FDA authorizes new Covid-19 monoclonal antibody that works against Omicron variant
(CNN) -- The US Food and Drug Administration has authorized a new monoclonal antibody treatment that seems to work against the Omicron variant of the virus that causes Covid-19.
Monoclonal antibodies are lab-made proteins that mimic the immune system's ability to fight harmful pathogens like the coronavirus. Bebtelovimab, made by Eli Lilly and Company, is a monoclonal antibody given through intravenous injection.
On Thursday, the Department of Health and Human Services announced that it had purchased 600,000 treatment courses of the treatment. HHS is set to get half of the contract in February and the rest in March. The contract also includes an option to buy 500,000 more courses. The contract is worth at least $720 million, according to Eli Lilly.
Bebtelovimab can be used to treat people 12 and older who have mild to moderate Covid-19 and are at high risk of a severe form of the disease or for whom other treatment options aren't accessible or clinically appropriate. It is not authorized for hospitalized patients or those who need oxygen therapy.
Lab tests showed that the treatment seems to work against Omicron, including the BA.2 subvariant.
In a trial with people who were at a low-risk of severe illness, the treatment reduced the time someone with Covid-19 had symptoms, compared with people who did not use it. The group that got bebtelovimab also saw a reduced viral load five days after treatment.
"With the emergence of variants such as Omicron, treatment options remain limited. Lilly is pleased to provide another treatment option to help address the ongoing needs of patients and health care providers who continue to battle this pandemic," Dr. Daniel Skovronsky, Lilly's chief scientific and medical officer and president of Lilly Research Laboratories, said in a statement.
Possible side effects of bebtelovimab include reaction at the site of the infusion, nausea and vomiting. With other monoclonal antibody treatments, scientists have noticed rare but serious events including anaphylaxis, infusion-related reactions and hypersensitivity, and these things could also happen with bebtelovimab, the FDA said.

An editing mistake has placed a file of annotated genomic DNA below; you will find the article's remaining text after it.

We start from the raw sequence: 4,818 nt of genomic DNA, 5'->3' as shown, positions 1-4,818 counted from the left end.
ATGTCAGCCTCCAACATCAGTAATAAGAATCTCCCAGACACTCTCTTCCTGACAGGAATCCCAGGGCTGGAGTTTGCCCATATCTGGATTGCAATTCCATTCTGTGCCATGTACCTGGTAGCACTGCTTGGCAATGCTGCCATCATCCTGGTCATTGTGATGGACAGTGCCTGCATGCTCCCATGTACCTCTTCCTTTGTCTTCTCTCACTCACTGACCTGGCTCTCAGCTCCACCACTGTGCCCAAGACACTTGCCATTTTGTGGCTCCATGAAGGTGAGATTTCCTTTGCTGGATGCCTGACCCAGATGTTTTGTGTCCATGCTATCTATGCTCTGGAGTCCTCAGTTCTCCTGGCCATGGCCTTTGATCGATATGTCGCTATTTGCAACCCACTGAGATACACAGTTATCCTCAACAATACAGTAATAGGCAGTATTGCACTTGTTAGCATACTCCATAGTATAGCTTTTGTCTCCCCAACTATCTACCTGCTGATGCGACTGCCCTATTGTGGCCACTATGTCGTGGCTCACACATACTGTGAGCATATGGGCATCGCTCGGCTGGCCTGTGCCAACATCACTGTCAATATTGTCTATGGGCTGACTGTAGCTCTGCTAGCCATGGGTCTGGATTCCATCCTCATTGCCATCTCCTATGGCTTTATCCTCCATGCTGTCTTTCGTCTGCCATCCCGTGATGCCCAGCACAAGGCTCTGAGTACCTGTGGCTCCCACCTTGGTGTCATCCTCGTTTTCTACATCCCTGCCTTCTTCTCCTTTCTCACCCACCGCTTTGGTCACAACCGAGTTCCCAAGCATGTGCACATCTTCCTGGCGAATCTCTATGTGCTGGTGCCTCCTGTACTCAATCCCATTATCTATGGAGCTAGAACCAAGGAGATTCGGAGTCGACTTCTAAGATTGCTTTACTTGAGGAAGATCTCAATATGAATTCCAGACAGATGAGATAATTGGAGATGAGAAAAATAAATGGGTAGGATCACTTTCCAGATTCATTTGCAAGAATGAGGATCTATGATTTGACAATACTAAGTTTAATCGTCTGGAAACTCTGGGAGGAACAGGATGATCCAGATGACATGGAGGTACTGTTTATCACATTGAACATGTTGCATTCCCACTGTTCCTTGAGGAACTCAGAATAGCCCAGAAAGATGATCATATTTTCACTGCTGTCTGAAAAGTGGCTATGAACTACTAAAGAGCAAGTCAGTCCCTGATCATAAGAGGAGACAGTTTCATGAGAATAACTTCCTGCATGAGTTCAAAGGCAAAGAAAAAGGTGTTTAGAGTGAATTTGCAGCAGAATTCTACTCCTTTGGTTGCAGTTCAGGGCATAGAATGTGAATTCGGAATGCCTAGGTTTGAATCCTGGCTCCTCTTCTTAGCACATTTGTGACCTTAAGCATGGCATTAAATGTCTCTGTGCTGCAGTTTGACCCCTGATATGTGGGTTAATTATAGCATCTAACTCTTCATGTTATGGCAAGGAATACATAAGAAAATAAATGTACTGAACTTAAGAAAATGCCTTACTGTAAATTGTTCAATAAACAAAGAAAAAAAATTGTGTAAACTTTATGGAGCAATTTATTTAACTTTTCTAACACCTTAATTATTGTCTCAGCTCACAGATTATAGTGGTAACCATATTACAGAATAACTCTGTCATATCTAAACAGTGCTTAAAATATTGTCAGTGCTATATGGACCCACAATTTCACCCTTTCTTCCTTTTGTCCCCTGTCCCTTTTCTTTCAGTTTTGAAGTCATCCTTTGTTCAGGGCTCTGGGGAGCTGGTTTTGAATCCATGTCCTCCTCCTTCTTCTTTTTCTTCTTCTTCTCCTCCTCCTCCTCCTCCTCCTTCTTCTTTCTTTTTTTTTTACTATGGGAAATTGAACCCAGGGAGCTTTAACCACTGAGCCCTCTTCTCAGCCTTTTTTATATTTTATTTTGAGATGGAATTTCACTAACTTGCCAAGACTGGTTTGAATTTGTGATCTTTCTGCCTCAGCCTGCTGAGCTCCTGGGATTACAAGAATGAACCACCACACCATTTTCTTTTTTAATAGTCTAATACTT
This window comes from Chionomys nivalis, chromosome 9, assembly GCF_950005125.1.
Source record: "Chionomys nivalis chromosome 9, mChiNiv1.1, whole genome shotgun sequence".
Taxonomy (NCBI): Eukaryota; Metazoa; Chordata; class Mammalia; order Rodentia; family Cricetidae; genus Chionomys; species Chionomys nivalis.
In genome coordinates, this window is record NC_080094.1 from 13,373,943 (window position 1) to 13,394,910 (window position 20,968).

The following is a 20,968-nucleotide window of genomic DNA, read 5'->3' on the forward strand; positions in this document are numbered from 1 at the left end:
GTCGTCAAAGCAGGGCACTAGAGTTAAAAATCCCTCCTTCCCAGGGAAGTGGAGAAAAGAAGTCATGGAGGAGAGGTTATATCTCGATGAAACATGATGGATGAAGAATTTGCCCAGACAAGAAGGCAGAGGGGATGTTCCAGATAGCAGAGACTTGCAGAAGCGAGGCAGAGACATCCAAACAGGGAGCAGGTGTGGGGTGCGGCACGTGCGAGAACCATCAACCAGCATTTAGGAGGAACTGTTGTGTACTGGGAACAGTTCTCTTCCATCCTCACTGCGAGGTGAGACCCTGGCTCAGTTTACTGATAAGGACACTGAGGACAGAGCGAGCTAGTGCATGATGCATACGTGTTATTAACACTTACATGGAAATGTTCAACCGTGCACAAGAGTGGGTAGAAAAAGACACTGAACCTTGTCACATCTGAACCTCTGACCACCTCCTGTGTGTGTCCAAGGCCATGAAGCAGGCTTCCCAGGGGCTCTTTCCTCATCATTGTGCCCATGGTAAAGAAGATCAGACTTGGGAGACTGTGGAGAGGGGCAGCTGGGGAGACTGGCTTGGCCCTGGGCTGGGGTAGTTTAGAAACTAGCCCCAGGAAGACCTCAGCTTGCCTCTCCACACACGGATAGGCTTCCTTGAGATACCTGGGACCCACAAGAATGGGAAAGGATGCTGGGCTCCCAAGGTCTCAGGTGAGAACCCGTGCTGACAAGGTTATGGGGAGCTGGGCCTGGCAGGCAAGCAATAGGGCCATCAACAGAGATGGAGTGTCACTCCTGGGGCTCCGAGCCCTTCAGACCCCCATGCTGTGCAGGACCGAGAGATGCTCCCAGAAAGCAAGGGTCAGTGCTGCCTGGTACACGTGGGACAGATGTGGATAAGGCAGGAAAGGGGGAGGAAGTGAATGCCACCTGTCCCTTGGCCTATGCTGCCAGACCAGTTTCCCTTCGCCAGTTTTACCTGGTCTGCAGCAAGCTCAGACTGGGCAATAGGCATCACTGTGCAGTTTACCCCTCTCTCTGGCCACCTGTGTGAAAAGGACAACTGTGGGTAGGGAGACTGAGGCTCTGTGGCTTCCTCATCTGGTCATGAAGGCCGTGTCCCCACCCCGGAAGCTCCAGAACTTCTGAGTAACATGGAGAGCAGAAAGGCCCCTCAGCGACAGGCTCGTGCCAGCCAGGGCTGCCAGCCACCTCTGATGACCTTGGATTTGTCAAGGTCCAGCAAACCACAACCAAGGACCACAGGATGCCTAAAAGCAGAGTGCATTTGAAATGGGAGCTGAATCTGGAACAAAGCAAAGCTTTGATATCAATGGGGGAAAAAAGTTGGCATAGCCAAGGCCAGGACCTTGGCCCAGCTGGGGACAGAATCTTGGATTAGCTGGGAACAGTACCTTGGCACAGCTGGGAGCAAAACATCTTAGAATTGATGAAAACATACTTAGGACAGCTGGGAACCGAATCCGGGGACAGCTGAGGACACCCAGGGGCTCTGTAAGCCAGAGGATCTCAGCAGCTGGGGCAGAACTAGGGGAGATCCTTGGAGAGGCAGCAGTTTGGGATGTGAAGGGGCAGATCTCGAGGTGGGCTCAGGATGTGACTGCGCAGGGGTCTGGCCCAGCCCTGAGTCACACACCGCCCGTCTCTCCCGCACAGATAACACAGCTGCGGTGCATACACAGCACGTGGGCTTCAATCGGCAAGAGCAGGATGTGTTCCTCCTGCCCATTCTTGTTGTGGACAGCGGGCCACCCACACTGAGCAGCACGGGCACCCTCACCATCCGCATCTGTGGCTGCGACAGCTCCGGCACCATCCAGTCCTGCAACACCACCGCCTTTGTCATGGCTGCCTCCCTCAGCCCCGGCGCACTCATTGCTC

"Today's action makes available another monoclonal antibody that shows activity against omicron, at a time when we are seeking to further increase supply," Dr. Patrizia Cavazzoni, director of the FDA's Center for Drug Evaluation and Research, said in a statement. "This authorization is an important step in meeting the need for more tools to treat patients as new variants of the virus continue to emerge."
The FDA limited the use of Regeneron's monoclonal antibody treatment and Eli Lilly's earlier versions of these treatments in January because they no longer seemed to work against the Omicron variant, which has been the dominant circulating strain for several weeks and now accounts for all new cases in the US. Those treatments had targeted a part of the virus that had changed with Omicron.
Health experts have said they are cautiously optimistic about the pandemic's trajectory in part because the country has access to more treatments, like monoclonal antibodies, than ever.
Sotrovimab, a monoclonal treatment made by GlaxoSmithKline and Vir Biotechnology, is still thought to work against the Omicron variant. The US Army has struck an $855 million deal with AstraZeneca for Evusheld, an antibody cocktail that also seems to work against Omicron.
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